Tag Archives: reagan

Turning Your Weakness into a Strength

By Kirstin Carey – an award-winning speaker and consultant, believes that if you’re not having fun, then you’re doing something wrong. 

strengths from weaknessesIn the 1984 Presidential race, 73-year-old Ronald Reagan ran against much younger candidate Walter Mondale.  According to experts, Reagan’s age was his biggest weakness and Mondale was expected to use it to his advantage in the televised debate.  Reagan was asked point blank if he expected to have trouble “keeping up” for a second term as the oldest president in history.  Without skipping a beat, Reagan responded by saying, “Not at all. And I want you to know that I will not make age an issue in this campaign.  I am not going to exploit, for political purposes, my opponent’s youth and inexperience.”

Not only did Reagan get a laugh from the audience and from Mondale, he won the election in a landslide leaving the age issue far behind.

HOW TO MAKE THIS TECHNIQUE WORK FOR YOU

How can you use this reverse philosophy to your advantage when marketing and selling your services?

First, list what you believe to be your strengths and weaknesses.

Second, look at the list of weaknesses.  Is it something you can fix without a lot of effort?  If so, than fix it.  If not, is it something that can be turned around to work in your favor?  How can your weakness be seen as a strength?

EXAMPLES

1) If one of your weaknesses is that you don’t have a lot of commercial experience, but want to get into commercial design marketing, you could turn this weakness around by pointing out that you have a “fresh and unique” perspective on design since you are not bogged down by the standard old way of doing things.

In your marketing you really want to highlight words such as “new”, “unique”, “fresh” and other words that would appeal to buyers who don’t want the same old thing and want to impress others with their outstanding design.

2) Perhaps you are much younger than your competitors.  You could positively exploit your age by pointing out that you have the most recent education in the newest techniques, using the latest technology.

Point out the flaw or weakness and show why it’s a positive.

3) One of my favorite “weakness-into-a-strength” marketing campaigns is from Avis car rental company.  The slogan is: “We’re number two. We try harder.”  How great is that?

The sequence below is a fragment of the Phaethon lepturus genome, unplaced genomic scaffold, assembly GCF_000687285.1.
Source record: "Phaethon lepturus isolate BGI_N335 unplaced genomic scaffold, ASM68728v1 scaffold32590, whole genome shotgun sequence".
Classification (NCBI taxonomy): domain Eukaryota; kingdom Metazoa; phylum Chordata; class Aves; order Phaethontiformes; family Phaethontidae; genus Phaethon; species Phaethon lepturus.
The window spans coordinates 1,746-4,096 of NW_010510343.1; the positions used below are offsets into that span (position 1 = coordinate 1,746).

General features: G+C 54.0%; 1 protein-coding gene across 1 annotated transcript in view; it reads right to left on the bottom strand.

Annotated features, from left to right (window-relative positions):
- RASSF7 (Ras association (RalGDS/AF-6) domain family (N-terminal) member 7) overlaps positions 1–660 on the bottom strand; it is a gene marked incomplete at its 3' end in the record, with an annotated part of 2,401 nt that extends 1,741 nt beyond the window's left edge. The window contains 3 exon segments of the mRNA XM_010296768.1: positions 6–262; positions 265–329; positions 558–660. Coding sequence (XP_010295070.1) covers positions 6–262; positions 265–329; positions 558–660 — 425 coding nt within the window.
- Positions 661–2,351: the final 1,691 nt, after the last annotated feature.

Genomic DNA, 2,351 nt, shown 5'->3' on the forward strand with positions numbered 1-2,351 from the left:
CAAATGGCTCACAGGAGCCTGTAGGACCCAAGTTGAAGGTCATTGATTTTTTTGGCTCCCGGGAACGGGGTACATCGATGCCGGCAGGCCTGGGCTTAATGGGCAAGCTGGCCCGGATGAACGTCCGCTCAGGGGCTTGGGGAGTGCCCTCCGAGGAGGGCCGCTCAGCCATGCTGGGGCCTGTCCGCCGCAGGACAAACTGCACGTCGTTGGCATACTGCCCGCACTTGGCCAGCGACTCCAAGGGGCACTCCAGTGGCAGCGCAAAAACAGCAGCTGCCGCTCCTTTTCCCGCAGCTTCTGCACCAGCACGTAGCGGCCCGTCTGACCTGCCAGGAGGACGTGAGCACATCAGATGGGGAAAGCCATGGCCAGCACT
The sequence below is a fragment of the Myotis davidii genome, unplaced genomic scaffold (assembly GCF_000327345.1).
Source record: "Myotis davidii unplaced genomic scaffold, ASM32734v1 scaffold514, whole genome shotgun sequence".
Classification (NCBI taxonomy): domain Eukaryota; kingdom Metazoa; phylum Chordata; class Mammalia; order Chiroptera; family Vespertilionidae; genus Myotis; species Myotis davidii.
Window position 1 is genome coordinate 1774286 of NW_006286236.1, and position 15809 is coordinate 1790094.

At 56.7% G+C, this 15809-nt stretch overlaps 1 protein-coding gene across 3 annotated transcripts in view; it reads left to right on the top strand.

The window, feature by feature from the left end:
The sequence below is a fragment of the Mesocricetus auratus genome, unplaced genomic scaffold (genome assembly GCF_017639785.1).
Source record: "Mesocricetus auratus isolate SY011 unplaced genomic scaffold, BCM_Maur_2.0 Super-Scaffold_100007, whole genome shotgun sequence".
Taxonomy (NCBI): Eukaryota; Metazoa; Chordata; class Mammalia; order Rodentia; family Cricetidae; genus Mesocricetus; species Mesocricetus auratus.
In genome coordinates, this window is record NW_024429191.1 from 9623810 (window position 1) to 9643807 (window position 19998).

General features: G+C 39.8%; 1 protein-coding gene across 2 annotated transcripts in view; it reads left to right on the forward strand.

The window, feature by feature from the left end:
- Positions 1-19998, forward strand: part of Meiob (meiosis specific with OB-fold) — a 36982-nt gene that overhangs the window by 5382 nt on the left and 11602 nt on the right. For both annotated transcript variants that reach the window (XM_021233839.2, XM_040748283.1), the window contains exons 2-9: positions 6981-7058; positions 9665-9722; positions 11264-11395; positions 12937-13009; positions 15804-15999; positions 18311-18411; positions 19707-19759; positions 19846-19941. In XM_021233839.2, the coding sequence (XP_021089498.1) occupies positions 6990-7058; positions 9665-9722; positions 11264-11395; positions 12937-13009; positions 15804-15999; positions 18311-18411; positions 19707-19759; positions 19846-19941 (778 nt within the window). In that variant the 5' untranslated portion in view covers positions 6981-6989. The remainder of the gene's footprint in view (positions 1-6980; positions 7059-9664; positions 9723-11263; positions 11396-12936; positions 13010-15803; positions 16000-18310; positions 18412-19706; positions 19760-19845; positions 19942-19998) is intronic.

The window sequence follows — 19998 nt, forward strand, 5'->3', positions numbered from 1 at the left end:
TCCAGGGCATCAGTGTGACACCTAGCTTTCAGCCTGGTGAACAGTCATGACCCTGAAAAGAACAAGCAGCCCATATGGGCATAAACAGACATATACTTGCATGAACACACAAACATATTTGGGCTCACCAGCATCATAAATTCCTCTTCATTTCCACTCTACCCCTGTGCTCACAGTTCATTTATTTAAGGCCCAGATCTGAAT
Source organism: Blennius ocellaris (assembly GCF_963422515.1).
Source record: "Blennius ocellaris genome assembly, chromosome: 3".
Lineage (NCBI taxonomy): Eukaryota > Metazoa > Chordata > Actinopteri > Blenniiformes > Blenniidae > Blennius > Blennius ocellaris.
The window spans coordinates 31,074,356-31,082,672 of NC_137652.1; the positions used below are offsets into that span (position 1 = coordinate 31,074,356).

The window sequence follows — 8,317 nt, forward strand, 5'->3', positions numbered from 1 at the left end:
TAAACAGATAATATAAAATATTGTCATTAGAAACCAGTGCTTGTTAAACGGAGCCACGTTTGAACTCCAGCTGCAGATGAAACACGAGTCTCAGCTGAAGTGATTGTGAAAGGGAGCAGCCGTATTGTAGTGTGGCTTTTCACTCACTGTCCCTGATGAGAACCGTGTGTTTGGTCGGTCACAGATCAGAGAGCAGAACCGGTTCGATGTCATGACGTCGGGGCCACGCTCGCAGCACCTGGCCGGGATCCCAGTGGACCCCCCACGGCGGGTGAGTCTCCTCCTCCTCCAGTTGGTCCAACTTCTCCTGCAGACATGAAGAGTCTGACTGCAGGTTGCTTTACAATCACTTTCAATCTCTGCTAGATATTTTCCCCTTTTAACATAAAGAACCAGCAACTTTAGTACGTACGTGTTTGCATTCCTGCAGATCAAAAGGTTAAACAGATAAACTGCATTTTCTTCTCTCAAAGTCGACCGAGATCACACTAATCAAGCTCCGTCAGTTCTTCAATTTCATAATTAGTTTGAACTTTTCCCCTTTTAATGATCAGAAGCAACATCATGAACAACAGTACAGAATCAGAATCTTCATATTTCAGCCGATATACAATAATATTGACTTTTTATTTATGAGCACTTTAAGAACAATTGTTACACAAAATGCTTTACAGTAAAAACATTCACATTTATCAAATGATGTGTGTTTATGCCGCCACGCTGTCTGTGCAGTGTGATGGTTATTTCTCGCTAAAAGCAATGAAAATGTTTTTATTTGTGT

4) Is your company much smaller than your competitors?  Highlight that your company is smaller and therefore your customers aren’t “numbers” like they are in the “big firms.”  Your employees are happier and are treated “like family,” so there’s less turnover.  Turn your perceived negative into strength.

SPECIAL BONUS

Think beyond your immediate reaction of negativity and make it a positive angle to market your services.  This approach has a fantastic hidden bonus to it, too!

It helps to increase your ethos in the mind of the customer.  According to Aristotle and Socrates, ethos is one of the three key components to persuasion.  Roughly translated, ethos is the customers’ perception of your credibility based on your ability to deliver what the customer wants based on his beliefs and his values.  Essentially, the customer wants you to act in his best interest over yours.

That’s why you get an icky feeling when the stereotypical used car salesman, sporting a worn tweed jacket, cocks his head, shoots you a sly grin and asks, “So… what can I do to get you in this car today?”  He clearly isn’t interested in your needs, wants, or values.  He just wants to sell you a car and make his monthly quota.  Yuck.

The approach to admitting to a perceived weakness, then turning it around into a positive is a triple bonus for your ability to persuade the customer to buy from you.  First, it eliminates a negative.  Second, it gives you a new positive.  Third is raises your ethos with the customer for pointing out the negative, and therefore seemingly putting your customers’ needs above your own.  And, it doesn’t give anyone that yucky feeling. (Which is a fourth bonus, right?)

It’s a win for everyone.  Fun, huh?

If you are having difficulty handling a perceived negative or trying to set yourself apart from your competition, than try flipping your weaknesses into strengths.  It may just turn into the biggest strength you have!